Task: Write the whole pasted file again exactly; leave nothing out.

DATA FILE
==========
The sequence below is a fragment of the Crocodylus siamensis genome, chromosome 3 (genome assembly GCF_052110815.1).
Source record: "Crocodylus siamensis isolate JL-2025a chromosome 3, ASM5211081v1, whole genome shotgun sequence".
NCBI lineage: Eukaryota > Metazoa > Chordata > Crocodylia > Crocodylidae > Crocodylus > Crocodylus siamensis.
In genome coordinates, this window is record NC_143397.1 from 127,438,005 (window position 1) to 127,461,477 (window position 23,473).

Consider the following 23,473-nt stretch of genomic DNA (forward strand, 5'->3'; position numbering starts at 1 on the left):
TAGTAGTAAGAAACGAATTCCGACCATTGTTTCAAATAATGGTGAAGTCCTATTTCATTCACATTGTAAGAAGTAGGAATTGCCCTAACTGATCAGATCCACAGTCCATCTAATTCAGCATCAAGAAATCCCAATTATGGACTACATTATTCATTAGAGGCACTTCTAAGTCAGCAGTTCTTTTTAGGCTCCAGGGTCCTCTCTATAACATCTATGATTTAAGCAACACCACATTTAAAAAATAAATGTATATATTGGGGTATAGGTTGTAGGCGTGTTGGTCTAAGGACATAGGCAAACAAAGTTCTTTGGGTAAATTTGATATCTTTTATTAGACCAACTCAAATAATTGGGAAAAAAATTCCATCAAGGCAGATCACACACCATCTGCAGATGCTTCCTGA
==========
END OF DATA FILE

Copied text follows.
The sequence below is a fragment of the Crocodylus siamensis genome, chromosome 3 (genome assembly GCF_052110815.1).
Source record: "Crocodylus siamensis isolate JL-2025a chromosome 3, ASM5211081v1, whole genome shotgun sequence".
NCBI lineage: Eukaryota > Metazoa > Chordata > Crocodylia > Crocodylidae > Crocodylus > Crocodylus siamensis.
In genome coordinates, this window is record NC_143397.1 from 127,438,005 (window position 1) to 127,461,477 (window position 23,473).

Consider the following 23,473-nt stretch of genomic DNA (forward strand, 5'->3'; position numbering starts at 1 on the left):
TAGTAGTAAGAAACGAATTCCGACCATTGTTTCAAATAATGGTGAAGTCCTATTTCATTCACATTGTAAGAAGTAGGAATTGCCCTAACTGATCAGATCCACAGTCCATCTAATTCAGCATCAAGAAATCCCAATTATGGACTACATTATTCATTAGAGGCACTTCTAAGTCAGCAGTTCTTTTTAGGCTCCAGGGTCCTCTCTATAACATCTATGATTTAAGCAACACCACATTTAAAAAATAAATGTATATATTGGGGTATAGGTTGTAGGCGTGTTGGTCTAAGGACATAGGCAAACAAAGTTCTTTGGGTAAATTTGATATCTTTTATTAGACCAACTCAAATAATTGGGAAAAAAATTCCATCAAGGCAGATCACACACCATCTGCAGATGCTTCCTGA